And like Parker Public Library, the ELWML will benefit from resources funded by the BTOP grant. One of the main tasks of its BTOP-funded Technology Expertise, Access and Learning (TEAL) project is to establish a computer lab, which will help increase public access. The grant will fund 15 new computer stations and 5 new laptops, which will triple the public access computers. It will also cover new software, printers, and office equipment.

In addition, the computer lab funded by the BTOP grant will provide a venue for training. The grant will also provide for a computer literacy instructor and an ESL teacher. Ms. Lugo is very sensitive to the specific needs of her rural community, in which many residents’ technical expertise is not up to speed or at par with those living in neighboring cities. As she explained, people “want you to show them [how to do] the basic stuff. And then they want to be left alone to do their own thing.” Ms. Lugo’s hope is to provide the training and resources to foster this independence.

Relying on Volunteers

The Puyallup Public Library (PuPL) is one of five libraries in the state of Washington that will benefit from the $4.2 million dollar BTOP grant awarded to The Communities Connect Network (CCN) Project. The CCN will expand the capacity of Washington State public computing centers (PCCs) to improve broadband adoption rates, workforce preparation, digital literacy, access to education, justice resources, and training. According to its website, “the project links rural and urban resources together to serve unemployed, low-income, disabled, immigrants, and youth through over 39 libraries, non-profit organizations, public housing, community centers, and justice centers in Washington State."

According to Mary Jo Torgeson, PuPL’s Library Director, the library planned to use the funds to enhance training and workshops it currently offers on basic computer and job skills such as writing resumes and keyboarding, and to purchase a media creation station to help patrons practice job interview skills. The library funded a nearby college to develop a curriculum that they could own and that would help it meet its anticipated goals.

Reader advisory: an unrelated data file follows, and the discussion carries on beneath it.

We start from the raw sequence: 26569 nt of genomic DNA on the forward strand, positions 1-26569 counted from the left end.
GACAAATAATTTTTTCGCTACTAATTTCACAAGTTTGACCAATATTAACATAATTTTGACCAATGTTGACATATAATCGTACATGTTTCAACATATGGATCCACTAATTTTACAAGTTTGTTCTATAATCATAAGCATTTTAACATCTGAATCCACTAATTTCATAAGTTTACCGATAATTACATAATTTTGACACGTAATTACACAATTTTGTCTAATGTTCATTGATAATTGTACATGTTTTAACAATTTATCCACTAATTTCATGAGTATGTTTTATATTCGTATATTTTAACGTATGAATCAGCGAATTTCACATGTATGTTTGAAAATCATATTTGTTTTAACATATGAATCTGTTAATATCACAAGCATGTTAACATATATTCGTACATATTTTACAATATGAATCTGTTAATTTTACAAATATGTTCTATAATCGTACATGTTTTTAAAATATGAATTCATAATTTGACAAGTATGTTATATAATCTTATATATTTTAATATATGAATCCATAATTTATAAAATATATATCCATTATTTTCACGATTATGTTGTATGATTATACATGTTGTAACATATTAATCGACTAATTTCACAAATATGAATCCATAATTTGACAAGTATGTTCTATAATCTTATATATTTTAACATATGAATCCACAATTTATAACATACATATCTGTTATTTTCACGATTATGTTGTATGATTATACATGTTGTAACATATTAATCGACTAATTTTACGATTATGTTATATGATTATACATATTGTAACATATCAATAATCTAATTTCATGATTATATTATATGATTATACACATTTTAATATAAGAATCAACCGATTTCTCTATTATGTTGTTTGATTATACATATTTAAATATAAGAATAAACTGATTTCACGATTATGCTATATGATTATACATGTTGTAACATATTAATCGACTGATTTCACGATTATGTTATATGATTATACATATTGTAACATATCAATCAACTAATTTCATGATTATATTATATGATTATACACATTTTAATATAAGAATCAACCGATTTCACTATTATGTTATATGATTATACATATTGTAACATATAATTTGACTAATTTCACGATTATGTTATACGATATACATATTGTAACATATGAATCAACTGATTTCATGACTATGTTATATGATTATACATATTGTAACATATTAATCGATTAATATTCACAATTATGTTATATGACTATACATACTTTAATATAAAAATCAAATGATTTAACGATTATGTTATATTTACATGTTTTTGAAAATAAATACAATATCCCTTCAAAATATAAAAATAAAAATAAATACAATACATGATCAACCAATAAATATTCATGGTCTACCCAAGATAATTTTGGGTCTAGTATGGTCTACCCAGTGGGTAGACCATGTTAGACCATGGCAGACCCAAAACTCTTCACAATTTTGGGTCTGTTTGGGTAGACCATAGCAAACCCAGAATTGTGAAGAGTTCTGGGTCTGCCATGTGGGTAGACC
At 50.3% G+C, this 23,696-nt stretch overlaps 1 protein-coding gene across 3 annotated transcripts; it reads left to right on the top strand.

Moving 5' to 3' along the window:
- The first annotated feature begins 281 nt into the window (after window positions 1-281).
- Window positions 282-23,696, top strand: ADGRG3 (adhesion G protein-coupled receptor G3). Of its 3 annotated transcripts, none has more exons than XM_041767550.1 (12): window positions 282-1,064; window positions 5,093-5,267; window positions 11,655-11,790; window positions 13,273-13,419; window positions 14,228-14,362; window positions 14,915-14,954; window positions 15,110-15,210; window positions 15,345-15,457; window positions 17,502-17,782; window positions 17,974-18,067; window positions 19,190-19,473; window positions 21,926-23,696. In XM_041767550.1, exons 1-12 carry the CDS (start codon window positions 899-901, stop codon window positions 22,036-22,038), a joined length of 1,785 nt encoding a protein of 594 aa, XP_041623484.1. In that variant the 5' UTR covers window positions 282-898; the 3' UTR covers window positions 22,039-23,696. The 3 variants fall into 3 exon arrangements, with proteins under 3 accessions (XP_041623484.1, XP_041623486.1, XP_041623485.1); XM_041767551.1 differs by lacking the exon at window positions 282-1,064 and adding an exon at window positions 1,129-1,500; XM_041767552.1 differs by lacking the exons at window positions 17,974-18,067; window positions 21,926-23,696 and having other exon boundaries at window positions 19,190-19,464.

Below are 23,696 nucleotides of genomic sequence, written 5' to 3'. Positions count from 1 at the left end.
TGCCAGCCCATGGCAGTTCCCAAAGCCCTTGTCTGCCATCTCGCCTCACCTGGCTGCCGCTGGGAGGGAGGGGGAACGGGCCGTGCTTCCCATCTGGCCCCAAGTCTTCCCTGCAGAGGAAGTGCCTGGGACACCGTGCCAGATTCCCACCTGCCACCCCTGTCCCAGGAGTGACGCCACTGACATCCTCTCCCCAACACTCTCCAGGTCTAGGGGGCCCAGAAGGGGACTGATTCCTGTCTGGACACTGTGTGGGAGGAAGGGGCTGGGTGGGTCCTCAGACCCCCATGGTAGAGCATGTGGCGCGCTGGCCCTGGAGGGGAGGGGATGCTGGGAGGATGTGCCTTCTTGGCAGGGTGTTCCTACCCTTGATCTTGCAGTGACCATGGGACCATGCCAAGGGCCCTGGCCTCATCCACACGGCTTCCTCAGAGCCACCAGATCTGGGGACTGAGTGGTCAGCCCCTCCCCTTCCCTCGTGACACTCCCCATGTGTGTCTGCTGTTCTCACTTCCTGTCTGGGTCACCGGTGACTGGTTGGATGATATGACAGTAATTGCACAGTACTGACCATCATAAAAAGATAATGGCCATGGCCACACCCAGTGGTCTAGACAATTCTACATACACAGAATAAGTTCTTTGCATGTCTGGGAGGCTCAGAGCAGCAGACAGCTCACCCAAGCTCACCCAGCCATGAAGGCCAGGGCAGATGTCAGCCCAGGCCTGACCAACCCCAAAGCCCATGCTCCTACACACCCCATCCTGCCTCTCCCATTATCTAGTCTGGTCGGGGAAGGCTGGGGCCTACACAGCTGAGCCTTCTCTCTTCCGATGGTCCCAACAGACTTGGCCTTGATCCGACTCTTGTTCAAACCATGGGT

But since it submitted its grant proposal, the PuPL has faced substantial staff and budget cuts. According to Ms. Torgeson,

The staff are stretched. In a standalone library, the librarians – really all the staff – wear multiple hats."

In the fall of 2010, the library lost three positions, or approximately 11 percent of its total staff. And as of early January 2011, the library’s operating hours decreased from 54 hours to 51 hours per week.

Ms. Torgeson shared several strategies staff will use to offer additional training in the face of staff and budget cuts. The use of laptops will provide one way to increase access to training. The library also offers a product called Learning Express, which patrons can use at their own pace at home.

But the most successful strategy has been and will continue to be the use of community volunteers to help with conducting introductory classes on such topics as Introduction to the Internet and Microsoft Word and Excel. As Ms. Torgeson explained, “We utilize volunteers who either have a background in teaching computer classes, or are pretty computer literate. The [volunteers] we have right now have been with us for at least two to three years, and the public really likes them. They are tried and true volunteers.” Ms. Torgeson added that the library’s philosophy is to not duplicate trainings offered by other local organizations, such as the local community college or the unemployment office. She added, “We feel like each of us has a special match.” Community volunteers also serve as Tech Tutors, who provide thirty minute, one-on-one tutoring sessions on such topics as assistance with resumes, surfing the Internet, and help setting up a free email account.

Shrinking Budgets, Increasing Help

Libraries across the nation are suffering from shrinking budgets and diminishing resources, and the PaPL, ELWML, and PuPL are no exception. But these libraries have learned how to weather a challenging economy by being proactive, thinking and working creatively, using grant funding to purchase additional resources, and soliciting the help of volunteers.


This is a great series of posts. Thanks!

Kate Sigler